Manchukuo is the puppet government that the Imperial Japan established in Manchuria, as it advanced to conquer China prior to World War II. This newly established state became a hothouse for ambitious young Japanese leaders, allowing them to test daring economic and social policies that they were not otherwise able to at home. Manchuria also became a land of opportunity for Koreans. Disenfranchised by the Japanese at home, Koreans moved to Manchuria in droves, searching for open land and chances for advancement. (It is a historical tragedy that such land and advancement came at the cost of the Chinese who previously were living in Manchuria--a recurring pattern in the history of imperialism.) So perhaps it was fate that the two men who would largely shape post-war Japan and post-war Korea--Kishi Nobusuke and Park Chung-hee--cut their teeth in the Manchukuo system.

While the book is an easy read, it is not a broad overview. It requires a solid foundation of background knowledge about how Korea and Japan developed after World War II to properly understand its thesis. Without such background knowledge, this book would be difficult to follow. However, for those equipped with such knowledge, 기시 노부스케와 박정희 paints a fascinating picture of the land that was Asia's answer to the Wild Wild West. (It is not a coincidence that The Good, The Bad, the Weird, the recent Korean movie that attempted to show the "Cowboy Eastern", was set in Manchuria of the 1940s.) For those interested in modern East Asian history, the book illuminates a blind spot for many.

The Bottom Line:  Read this book if you have a solid base of knowledge about post-war East Asia, and wish to explore further into the past.

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Saturday, September 14, 2013

Korea, the Impossible Country by Daniel Tudor (2012)

::The Skinny::

Title:  Korea, the Impossible Country

Written by:  Daniel Tudor

Language:  English

Publication year:  2012.

Pages:  336 pages.

Price:  $16.25 at

In less than 30 words:  Excellent overview of South Korean history and society that hits just the right notes.

Reading List category:  Society, Culture

Keyword(s):  Overview, Contemporary Korean society

Writing style:  Breezy, witty, easy-read

Rating:  5 stars

::The Review::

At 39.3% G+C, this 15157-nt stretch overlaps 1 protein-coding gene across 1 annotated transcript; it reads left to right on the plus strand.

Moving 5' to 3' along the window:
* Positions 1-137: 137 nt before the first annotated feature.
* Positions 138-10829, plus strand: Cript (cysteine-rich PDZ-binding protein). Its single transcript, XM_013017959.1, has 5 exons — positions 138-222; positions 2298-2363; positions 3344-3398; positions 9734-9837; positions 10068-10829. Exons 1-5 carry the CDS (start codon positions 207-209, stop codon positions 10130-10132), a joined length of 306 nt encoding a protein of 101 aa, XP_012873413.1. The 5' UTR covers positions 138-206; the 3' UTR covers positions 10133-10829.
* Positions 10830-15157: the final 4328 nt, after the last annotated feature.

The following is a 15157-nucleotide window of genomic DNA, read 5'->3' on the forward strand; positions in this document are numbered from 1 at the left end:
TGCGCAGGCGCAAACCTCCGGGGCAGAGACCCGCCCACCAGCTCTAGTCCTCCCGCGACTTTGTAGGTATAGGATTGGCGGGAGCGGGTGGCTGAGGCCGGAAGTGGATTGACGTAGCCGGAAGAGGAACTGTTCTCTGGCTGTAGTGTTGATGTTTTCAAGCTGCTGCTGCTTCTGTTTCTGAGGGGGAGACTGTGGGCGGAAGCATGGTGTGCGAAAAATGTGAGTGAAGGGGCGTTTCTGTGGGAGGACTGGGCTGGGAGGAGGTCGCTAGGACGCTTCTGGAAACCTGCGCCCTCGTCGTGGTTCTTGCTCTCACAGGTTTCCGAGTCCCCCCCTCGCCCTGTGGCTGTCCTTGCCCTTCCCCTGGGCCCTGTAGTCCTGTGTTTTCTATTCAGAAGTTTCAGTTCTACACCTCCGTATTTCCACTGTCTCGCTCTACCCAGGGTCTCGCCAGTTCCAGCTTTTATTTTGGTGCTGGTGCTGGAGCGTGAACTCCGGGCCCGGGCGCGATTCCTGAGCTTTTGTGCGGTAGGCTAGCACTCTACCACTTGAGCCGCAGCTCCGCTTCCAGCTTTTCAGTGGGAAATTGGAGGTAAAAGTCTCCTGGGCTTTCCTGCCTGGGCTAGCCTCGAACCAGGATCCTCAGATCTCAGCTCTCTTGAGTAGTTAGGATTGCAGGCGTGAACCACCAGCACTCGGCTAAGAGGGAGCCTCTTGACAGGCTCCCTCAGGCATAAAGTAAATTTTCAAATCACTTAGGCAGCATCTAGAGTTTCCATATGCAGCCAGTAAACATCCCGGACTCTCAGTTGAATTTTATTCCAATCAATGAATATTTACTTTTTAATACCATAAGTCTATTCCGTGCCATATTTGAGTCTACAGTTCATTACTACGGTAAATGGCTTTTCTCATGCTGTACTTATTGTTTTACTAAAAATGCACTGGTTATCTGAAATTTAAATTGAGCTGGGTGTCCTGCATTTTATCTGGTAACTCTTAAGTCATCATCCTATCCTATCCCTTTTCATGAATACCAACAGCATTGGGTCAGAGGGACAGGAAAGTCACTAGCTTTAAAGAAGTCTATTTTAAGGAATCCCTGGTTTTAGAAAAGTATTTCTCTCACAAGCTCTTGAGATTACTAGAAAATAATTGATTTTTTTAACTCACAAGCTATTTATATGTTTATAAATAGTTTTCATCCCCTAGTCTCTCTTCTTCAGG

Note:  I received a review copy of the translated version of this book from Mr. Tudor.

It is clear that Daniel Tudor, formerly with the Economist magazine, loves Korea. In the media interview about this book, Tudor often recounts the electric excitement he felt when he first visited Korea in 2002, in the middle of FIFA World Cup that Korea co-hosted with Japan. What is admirable is that Tudor did not let his love for Korea devolve into wide-eyed orientalism. In Korea, the Impossible Country, Tudor explains Korea like a person in a long-term relationship about her partner. He praises Korea for its unusual achievements, but does not avert his eyes from its unusual problems either. In both cases, his tone is constant and warm, being neither overly excited nor unduly critical.

In Impossible Country, Tudor introduces the contemporary Korean society by arranging a grand tour of Korea, touching upon its modern history, social zeitgeist, pop culture, aesthetics, religions and social mores. Tudor's treatment of these topics is brief, but not cursory. He does a great job of finding granular factoids--many of which are probably not commonly known even among Koreans--that are both interesting and properly representative of the aspect of Korea that he explains. One of the ways in which Tudor achieves this is by actually talking to, and getting the voices of, the Koreans on the ground. (Many books in English about Korea eschews this seemingly obvious step.) In particular, the interview with a mudang [무당], i.e. a shaman, was particularly entertaining.

Impossible Country is also excellent in providing significant counter-currents within the Korean culture, which is essential for the reader to avoid reducing Korea into a series of stereotypes. For example, as the book discusses han [한]--a sorrowful emotion that is widely recognized to form a significant strain in Korean aesthetics--Tudor introduces a novelist who claims that han is a relatively new concept implanted by Imperial Japan in the early 20th century as it was colonizing Korea. Regardless of the strength of this claim, simply introducing this claim does much to refresh the prevalent discussion about han that is often banal in English-language literature about Korea.